Today marks World Food Day – a day established by the United Nations to focus the world’s attention on hunger and food security.
To get up to speed on where we are in the fight against hunger and how we can increase progress, the UN Foundation recently spoke to Zak Bleicher, a Partnership Officer in the UN’s International Fund for Agricultural Development.
Jenni Lee: What is the state of hunger in the world?
Zak Bleicher: The state of hunger is improving, but we have a long way to go. According to The State of Food Insecurity in the World report, about 26 million more people are getting sufficient food to meet their dietary needs in the period 2011-2013 than when we last reported for 2010-2012.
A total of 842 million people, or around 1 in 8 people in the world, are estimated to be suffering from chronic hunger, which means they’re not getting enough food to conduct an active life. This is an improvement, but obviously 1 in 8 people in the world is not a satisfactory situation.
JL: What is the International Fund for Agricultural Development, and how do you work to address hunger and poverty?
ZB: The International Fund for Agricultural Development (IFAD) is a unique institution in the multilateral system: It’s both a specialized agency of the UN and an international financial institution.
IFAD’s overarching mission is to eradicate extreme poverty and hunger in rural areas in developing countries. We do this primarily through low-interest loans and grants to developing countries for rural development projects. We try to orient our work around creating the conditions for poor rural women and men to lift themselves and their families out of poverty and hunger. IFAD has helped more than 400 million poor rural people realize this potential.
Today we support 253 projects in 96 countries worth more than US$12 billion. These projects are designed to enable poor rural people to grow and sell more food, increase their income, strengthen their food security, and improve their livelihoods. The idea is to address the root causes of poverty and hunger and help people to create for themselves the lives they want – this is the kind of return on our investment that we seek.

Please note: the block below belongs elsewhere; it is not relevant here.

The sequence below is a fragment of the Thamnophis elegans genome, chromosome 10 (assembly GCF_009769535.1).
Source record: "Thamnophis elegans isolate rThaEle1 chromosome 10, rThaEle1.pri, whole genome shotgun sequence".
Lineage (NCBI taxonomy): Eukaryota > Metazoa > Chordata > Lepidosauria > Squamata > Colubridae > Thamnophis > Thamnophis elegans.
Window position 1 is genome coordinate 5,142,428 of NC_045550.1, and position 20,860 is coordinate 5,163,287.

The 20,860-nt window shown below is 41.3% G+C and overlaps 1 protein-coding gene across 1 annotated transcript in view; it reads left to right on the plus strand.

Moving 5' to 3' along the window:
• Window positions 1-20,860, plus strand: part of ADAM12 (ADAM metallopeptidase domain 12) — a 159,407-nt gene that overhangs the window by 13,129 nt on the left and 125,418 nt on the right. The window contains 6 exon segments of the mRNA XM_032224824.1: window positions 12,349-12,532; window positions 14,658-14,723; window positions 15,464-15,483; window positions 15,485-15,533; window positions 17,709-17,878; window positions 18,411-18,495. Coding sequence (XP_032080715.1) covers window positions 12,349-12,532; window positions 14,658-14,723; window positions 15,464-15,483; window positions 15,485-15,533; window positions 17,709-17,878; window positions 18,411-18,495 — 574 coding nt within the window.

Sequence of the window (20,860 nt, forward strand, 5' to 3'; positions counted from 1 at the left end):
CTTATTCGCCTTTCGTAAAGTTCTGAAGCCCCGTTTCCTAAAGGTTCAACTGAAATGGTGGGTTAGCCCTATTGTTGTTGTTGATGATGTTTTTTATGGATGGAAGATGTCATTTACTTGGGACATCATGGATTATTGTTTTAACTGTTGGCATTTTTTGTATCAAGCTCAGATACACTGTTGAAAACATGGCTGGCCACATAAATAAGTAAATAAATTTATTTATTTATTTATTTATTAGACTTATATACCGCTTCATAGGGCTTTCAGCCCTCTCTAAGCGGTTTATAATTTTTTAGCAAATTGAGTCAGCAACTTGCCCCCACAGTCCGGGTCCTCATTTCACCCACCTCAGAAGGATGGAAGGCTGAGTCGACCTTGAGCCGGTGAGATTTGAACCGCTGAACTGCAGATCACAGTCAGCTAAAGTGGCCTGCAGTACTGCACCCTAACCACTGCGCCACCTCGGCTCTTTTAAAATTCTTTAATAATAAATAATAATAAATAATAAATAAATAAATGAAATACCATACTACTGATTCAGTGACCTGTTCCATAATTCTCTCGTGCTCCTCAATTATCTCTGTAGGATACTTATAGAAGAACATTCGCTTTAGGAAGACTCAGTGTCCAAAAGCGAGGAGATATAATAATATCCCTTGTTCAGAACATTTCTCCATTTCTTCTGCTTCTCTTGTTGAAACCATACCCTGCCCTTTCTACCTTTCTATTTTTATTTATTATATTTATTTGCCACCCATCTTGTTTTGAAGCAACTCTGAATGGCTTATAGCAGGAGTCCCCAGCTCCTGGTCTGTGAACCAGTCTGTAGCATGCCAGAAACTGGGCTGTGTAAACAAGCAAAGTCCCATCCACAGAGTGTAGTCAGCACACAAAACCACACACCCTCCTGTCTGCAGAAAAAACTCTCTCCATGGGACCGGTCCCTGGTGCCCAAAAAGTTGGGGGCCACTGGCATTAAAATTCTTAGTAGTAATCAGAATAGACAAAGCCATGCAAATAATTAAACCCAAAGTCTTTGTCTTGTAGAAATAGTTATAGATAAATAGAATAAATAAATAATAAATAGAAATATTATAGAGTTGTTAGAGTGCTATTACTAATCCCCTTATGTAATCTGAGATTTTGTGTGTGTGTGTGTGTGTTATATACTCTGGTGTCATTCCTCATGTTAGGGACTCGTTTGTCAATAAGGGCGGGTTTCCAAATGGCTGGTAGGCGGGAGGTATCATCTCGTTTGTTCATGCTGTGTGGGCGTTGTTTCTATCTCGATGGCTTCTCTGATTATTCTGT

JL: What are some of the challenges in addressing hunger?
ZB: Food prices are higher and more volatile than ever. The world’s population is heading toward 9 billion people. Climate change, higher temperatures, long draughts, and excessive flooding are increasing in their regularity and impact, having a profound impact on the agricultural sector. Agriculture is inherently a risky business, and the climate-associated risks are increasing.
Hunger is also closely linked to poverty. There are 1.2 billion extremely poor people in the world, and about 70 percent of them live in rural areas. These people are often dependent on agriculture for their lives and livelihoods, and too often remain hungry. That’s due to a range of factors depending on the context in which they live, but often include poor infrastructure, lack of access to markets, lack of quality inputs, and instability in the country.
We’re seeking to invest in transformational change in rural areas where overcoming hunger and poverty is often a complex challenge.
JL: What are some of the solutions and opportunities to alleviate hunger?
ZB: We need to invest in rural development more and that can actually solve both of the hunger and poverty challenges. Investment in agriculture, particularly smallholder agriculture, is an extremely efficient and effective investment. In sub-Saharan Africa, it’s shown to be five times more effective than investment in other sectors when it comes to the reduction of poverty.
Through sustained and smart investments, accompanied by the right kind of enabling environment, we can efficiently address both challenges at the same time to create more vibrant and dynamic economies.
Something that is promising is that we are mobilizing over $5 additional dollars in co-financing from other partners for every dollar that we invest, which means there is a tremendous opportunity to scale up the work we’re doing. And increasingly the countries where we’re investing are increasing their own investments alongside the loans they are taking, which further reflects their own commitment to invest in rural development.
JL: Are you hopeful that we can end hunger and poverty in the world?
ZB: Of course, I couldn’t do this work if I wasn’t hopeful about it. It’s a steady progress that we’ve made, but not fast enough. It’s tragic that this many people in the world today go to bed hungry every night.
I’m lucky enough to work for an institution full of people who are committed to changing that. This isn’t about charity; it’s about justice and transforming people’s lives. Overall, I think reasonable people sometimes disagree on the means and methods to get there, but I think we all agree on that objective, and that to me is very hopeful
Editor’s Note: Reducing poverty and hunger are key elements of the Millennium Development Goals. To get involved in these important issues, visit un.org/millenniumgoals